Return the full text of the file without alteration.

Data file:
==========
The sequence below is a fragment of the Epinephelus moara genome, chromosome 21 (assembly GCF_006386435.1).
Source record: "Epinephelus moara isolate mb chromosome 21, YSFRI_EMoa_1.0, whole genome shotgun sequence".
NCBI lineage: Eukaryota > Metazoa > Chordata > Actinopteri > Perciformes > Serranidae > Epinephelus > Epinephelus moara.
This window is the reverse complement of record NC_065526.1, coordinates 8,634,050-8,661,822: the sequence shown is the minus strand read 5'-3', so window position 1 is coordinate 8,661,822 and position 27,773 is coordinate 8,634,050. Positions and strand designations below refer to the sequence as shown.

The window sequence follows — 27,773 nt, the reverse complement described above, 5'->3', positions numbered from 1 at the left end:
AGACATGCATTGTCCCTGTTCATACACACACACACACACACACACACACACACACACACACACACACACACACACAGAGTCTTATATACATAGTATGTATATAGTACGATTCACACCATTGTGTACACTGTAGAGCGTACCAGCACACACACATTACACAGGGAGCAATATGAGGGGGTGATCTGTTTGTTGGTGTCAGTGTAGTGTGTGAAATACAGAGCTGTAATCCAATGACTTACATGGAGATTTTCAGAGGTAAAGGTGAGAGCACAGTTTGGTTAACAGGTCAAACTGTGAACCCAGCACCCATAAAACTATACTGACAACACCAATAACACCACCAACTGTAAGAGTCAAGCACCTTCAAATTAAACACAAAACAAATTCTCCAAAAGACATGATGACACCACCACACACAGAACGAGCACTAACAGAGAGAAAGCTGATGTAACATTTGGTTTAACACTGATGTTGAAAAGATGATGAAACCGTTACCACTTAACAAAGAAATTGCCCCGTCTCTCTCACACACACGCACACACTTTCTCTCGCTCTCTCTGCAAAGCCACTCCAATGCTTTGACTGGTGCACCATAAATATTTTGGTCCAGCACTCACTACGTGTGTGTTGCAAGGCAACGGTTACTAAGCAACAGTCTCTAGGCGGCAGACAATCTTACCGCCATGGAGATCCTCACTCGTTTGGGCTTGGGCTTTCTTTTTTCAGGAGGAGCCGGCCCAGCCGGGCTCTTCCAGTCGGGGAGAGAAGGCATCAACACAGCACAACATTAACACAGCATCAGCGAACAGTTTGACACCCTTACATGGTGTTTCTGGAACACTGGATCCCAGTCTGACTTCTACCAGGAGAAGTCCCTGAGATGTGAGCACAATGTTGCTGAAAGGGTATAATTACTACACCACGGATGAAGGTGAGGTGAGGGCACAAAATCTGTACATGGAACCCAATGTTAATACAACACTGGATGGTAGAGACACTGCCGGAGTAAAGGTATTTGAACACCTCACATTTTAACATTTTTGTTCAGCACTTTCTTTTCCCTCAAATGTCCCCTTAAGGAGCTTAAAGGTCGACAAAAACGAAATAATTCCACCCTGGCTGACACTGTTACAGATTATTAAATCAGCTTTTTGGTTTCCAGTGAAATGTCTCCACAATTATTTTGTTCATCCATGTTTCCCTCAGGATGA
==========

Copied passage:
The sequence below is a fragment of the Epinephelus moara genome, chromosome 21 (assembly GCF_006386435.1).
Source record: "Epinephelus moara isolate mb chromosome 21, YSFRI_EMoa_1.0, whole genome shotgun sequence".
NCBI lineage: Eukaryota > Metazoa > Chordata > Actinopteri > Perciformes > Serranidae > Epinephelus > Epinephelus moara.
This window is the reverse complement of record NC_065526.1, coordinates 8,634,050-8,661,822: the sequence shown is the minus strand read 5'-3', so window position 1 is coordinate 8,661,822 and position 27,773 is coordinate 8,634,050. Positions and strand designations below refer to the sequence as shown.

The window sequence follows — 27,773 nt, the reverse complement described above, 5'->3', positions numbered from 1 at the left end:
AGACATGCATTGTCCCTGTTCATACACACACACACACACACACACACACACACACACACACACACACACACACACAGAGTCTTATATACATAGTATGTATATAGTACGATTCACACCATTGTGTACACTGTAGAGCGTACCAGCACACACACATTACACAGGGAGCAATATGAGGGGGTGATCTGTTTGTTGGTGTCAGTGTAGTGTGTGAAATACAGAGCTGTAATCCAATGACTTACATGGAGATTTTCAGAGGTAAAGGTGAGAGCACAGTTTGGTTAACAGGTCAAACTGTGAACCCAGCACCCATAAAACTATACTGACAACACCAATAACACCACCAACTGTAAGAGTCAAGCACCTTCAAATTAAACACAAAACAAATTCTCCAAAAGACATGATGACACCACCACACACAGAACGAGCACTAACAGAGAGAAAGCTGATGTAACATTTGGTTTAACACTGATGTTGAAAAGATGATGAAACCGTTACCACTTAACAAAGAAATTGCCCCGTCTCTCTCACACACACGCACACACTTTCTCTCGCTCTCTCTGCAAAGCCACTCCAATGCTTTGACTGGTGCACCATAAATATTTTGGTCCAGCACTCACTACGTGTGTGTTGCAAGGCAACGGTTACTAAGCAACAGTCTCTAGGCGGCAGACAATCTTACCGCCATGGAGATCCTCACTCGTTTGGGCTTGGGCTTTCTTTTTTCAGGAGGAGCCGGCCCAGCCGGGCTCTTCCAGTCGGGGAGAGAAGGCATCAACACAGCACAACATTAACACAGCATCAGCGAACAGTTTGACACCCTTACATGGTGTTTCTGGAACACTGGATCCCAGTCTGACTTCTACCAGGAGAAGTCCCTGAGATGTGAGCACAATGTTGCTGAAAGGGTATAATTACTACACCACGGATGAAGGTGAGGTGAGGGCACAAAATCTGTACATGGAACCCAATGTTAATACAACACTGGATGGTAGAGACACTGCCGGAGTAAAGGTATTTGAACACCTCACATTTTAACATTTTTGTTCAGCACTTTCTTTTCCCTCAAATGTCCCCTTAAGGAGCTTAAAGGTCGACAAAAACGAAATAATTCCACCCTGGCTGACACTGTTACAGATTATTAAATCAGCTTTTTGGTTTCCAGTGAAATGTCTCCACAATTATTTTGTTCATCCATGTTTCCCTCAGGATGA